It’s worth noting that pensioners’ average income has grown by almost 50% over the past decade – more than three times earnings – and almost three-quarters of over-65s now own their home. Carl Emmerson, of the Institute for Fiscal Studies, points out that if tax credits, housing benefits and other welfare payments are added to pensions, the elderly account for more than 65% of benefit spending.
The detailed spending figures published on Tuesday underline how, unlike in Margaret Thatcher’s Britain, the criminal justice services, especially the police, have not been exempted from the spending squeeze.
A House of Commons analysis of police force figures shows that 6,800 frontline police officers had gone by March 2012 over the previous two years as a result of the coalition’s public spending cuts.
This was about 1,000 higher than the original estimate by the Inspectorate of Constabulary and shows the impact of the 6.64% reduction in the single year of 2011-12 in the Home Office budget for crime and policing. The reductions have been “frontloaded” in the first two of the four-year spending review, which will see a cumulative 20% cut in Whitehall grants to the police.
Against this background, the 37% rise in the cost of police pensions to £1.1bn in just one year shows why ministers regard reform as overdue and urgent in this area.
The frontloaded nature of criminal justice cuts is also reflected in the 21%, or £1.5bn, reduction in the budget of the UK Border Agency. It has since been split into two, with the new Border Force rising out of the ashes of the Brodie Clark affair and UKBA dealing with immigration and asylum casework.
The 21% cut was met through a mix of efficiency measures, savings in overheads and the loss of 1,000 in staff numbers, with many taking voluntary redundancy. Immigration is due to shed 5,200 posts by 2015 but started at 700 below strength at the last election. Total job losses are expected to be 4,500 in immigration by the next election.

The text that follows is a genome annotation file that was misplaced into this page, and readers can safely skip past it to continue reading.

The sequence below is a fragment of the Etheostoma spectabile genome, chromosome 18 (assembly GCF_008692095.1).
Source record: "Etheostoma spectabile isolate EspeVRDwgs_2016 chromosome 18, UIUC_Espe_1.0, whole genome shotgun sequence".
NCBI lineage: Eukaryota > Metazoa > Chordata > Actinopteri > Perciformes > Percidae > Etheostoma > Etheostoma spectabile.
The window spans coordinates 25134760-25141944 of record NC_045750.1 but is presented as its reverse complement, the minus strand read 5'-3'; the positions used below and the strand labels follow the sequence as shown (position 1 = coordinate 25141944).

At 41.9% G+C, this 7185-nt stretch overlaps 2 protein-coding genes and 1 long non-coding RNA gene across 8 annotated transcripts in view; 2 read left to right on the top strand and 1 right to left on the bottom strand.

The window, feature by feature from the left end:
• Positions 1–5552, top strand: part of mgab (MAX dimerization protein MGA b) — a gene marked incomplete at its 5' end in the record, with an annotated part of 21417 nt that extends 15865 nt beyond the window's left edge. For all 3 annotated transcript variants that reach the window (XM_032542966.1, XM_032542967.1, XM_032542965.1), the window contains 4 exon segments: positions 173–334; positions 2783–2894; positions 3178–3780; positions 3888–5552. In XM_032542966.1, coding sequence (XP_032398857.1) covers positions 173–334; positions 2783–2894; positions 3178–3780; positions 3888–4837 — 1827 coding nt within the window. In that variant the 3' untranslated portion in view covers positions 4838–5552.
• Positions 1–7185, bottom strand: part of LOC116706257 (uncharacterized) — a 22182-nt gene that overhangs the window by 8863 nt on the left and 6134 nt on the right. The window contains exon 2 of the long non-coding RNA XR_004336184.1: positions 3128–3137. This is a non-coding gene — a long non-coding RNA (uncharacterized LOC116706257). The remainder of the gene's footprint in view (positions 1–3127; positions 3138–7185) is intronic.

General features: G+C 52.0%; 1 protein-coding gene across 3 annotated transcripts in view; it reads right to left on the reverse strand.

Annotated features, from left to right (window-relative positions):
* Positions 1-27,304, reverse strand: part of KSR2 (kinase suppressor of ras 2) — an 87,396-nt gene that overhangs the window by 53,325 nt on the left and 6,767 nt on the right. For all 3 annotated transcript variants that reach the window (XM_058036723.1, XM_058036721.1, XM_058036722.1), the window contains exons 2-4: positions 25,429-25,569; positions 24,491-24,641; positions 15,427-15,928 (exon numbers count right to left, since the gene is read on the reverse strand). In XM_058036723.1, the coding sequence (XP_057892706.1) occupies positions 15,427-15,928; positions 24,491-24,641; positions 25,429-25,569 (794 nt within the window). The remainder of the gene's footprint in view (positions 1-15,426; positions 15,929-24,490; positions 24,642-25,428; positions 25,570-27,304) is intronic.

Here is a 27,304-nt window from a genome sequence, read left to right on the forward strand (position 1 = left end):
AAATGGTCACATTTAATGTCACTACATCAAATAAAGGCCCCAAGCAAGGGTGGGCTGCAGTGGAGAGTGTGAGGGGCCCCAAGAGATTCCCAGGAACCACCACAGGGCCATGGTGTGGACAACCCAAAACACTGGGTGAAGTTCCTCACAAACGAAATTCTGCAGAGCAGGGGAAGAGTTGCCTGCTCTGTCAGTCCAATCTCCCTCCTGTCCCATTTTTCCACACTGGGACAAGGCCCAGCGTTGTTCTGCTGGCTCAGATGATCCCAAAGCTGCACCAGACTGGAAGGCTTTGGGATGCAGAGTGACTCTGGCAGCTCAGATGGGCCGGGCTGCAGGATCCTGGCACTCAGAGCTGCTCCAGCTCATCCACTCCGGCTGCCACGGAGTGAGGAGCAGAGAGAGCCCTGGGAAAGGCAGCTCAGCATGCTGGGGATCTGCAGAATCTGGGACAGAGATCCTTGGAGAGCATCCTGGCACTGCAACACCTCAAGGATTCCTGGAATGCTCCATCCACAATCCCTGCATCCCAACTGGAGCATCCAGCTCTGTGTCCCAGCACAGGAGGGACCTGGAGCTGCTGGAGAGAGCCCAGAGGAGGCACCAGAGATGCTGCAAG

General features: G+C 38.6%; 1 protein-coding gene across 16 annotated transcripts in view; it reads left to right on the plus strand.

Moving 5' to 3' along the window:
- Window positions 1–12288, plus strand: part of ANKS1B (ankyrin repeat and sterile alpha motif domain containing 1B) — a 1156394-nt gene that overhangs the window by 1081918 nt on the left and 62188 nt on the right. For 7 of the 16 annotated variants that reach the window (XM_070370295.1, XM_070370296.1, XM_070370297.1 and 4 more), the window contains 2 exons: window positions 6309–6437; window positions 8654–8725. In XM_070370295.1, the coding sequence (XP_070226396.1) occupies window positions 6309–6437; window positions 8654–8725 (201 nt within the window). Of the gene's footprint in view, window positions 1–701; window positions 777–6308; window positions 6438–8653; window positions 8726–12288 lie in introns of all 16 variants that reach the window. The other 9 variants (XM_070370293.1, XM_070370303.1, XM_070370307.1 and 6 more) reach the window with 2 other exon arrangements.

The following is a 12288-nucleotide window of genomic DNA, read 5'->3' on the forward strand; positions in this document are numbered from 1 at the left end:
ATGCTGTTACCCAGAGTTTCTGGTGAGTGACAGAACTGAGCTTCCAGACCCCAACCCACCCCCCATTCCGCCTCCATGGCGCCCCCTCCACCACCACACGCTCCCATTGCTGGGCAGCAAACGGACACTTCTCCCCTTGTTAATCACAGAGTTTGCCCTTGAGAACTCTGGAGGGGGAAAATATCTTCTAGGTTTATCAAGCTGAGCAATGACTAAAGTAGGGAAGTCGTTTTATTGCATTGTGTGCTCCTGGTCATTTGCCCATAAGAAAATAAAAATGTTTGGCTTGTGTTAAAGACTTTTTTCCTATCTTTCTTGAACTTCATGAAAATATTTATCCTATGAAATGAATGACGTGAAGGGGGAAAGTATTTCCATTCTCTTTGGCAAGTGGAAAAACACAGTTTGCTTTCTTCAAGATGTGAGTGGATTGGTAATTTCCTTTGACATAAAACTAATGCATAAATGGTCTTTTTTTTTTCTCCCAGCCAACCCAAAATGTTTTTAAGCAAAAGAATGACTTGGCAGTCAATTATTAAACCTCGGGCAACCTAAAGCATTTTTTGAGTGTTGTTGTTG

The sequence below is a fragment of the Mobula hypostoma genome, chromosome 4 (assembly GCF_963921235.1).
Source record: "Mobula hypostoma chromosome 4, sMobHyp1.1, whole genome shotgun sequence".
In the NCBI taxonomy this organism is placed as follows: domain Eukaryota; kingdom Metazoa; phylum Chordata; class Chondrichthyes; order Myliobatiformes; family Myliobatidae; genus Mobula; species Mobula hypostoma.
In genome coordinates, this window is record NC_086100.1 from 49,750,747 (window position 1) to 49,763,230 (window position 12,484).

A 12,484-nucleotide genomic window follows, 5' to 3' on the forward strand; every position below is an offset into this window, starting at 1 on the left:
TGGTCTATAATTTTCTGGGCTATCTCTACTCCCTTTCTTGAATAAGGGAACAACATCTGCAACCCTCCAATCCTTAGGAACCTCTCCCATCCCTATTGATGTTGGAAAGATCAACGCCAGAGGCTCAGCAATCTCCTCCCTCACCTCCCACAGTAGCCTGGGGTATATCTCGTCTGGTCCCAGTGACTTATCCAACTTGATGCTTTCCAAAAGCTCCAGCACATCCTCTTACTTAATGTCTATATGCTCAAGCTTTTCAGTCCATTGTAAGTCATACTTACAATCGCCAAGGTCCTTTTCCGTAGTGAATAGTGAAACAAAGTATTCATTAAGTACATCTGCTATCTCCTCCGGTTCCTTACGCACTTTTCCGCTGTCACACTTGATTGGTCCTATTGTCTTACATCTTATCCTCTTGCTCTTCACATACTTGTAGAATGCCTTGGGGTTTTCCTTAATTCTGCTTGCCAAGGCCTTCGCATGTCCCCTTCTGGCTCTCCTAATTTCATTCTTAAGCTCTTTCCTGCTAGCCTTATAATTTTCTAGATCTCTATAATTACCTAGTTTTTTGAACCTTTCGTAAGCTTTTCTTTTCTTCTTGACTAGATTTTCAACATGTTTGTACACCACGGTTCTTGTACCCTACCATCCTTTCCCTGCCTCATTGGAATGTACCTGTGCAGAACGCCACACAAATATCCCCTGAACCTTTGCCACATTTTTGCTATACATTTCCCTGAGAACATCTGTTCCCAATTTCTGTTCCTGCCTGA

At first glance it is a major surprise that the budget of the Department of Health (DH), of all departments, fell in 2011-12 from the previous year. It was always supposed to be a rare special case, enjoying exemption from the government’s cuts across Whitehall in recognition of the political importance of the NHS. In the financial year to March 2012, the DH actually received £106.66bn from the Treasury, up by 1.15% in cash terms (ie, not allowing for inflation) from the £105.45bn in 2010-11.
However, once you factor in the Treasury’s calculation that inflation between the two financial years was 2.38%, we find that so the DH saw a real-terms decrease.
The NHS budget in England last year was £97.46bn, down 1.2% in real terms on what it got in 2010-11, despite David Cameron’s high-profile promise during the 2010 election campaign that “I’ll cut the deficit, not the NHS.”
The vast majority of the DH’s budget is classed as “departmental expenditure limit spending”. That means that it is set out in advance in a three-year plan agreed with the Treasury. By that measure, the DH’s income fell in real terms by 1.43% year on year.
The rest of the DH’s total spending is called annually managed expenditure (AME). This is money that is given to the department to cope with changing levels of demand and as such it goes up and down. It is also not something that the DH can be expected to control.
Labour and unions representing the 1.5 million-strong NHS workforce may seize on these figures as proof that the coalition has broken a key pledge.
Ministry of Justice
The MoJ faced an even deeper early cut of 11% in the first full year of the coalition with big real-term cuts in spending on courts (down 23%), prisons (down 15%) and criminal injuries compensation (down 45%).
The deep cut in the prisons budget has been met by freezing jail-building, closing four prisons and doubling up prisoners in cells. Severe cuts in the Criminal Injuries Compensation Scheme came into effect last week when violent crime victims who suffer “minor” injuries, such as a broken nose or mild concussion, were excluded in a package designed to take £50m out of the annual £200m bill.
The reduction in spending on courts may partially reflect the programme of magistrate and county court closures. More than 140 have shut down around England and Wales in a plan aimed at saving £41m from the department’s budget.
Although the legal aid bill appears to be rising in the latest MoJ figures, projected cuts in civil legal aid come into effect in April 2013. That reduction will slice £350m off the department’s annual £2.1bn spent on legal aid. The impact is already being felt in law centres and citizen advice centres across the country.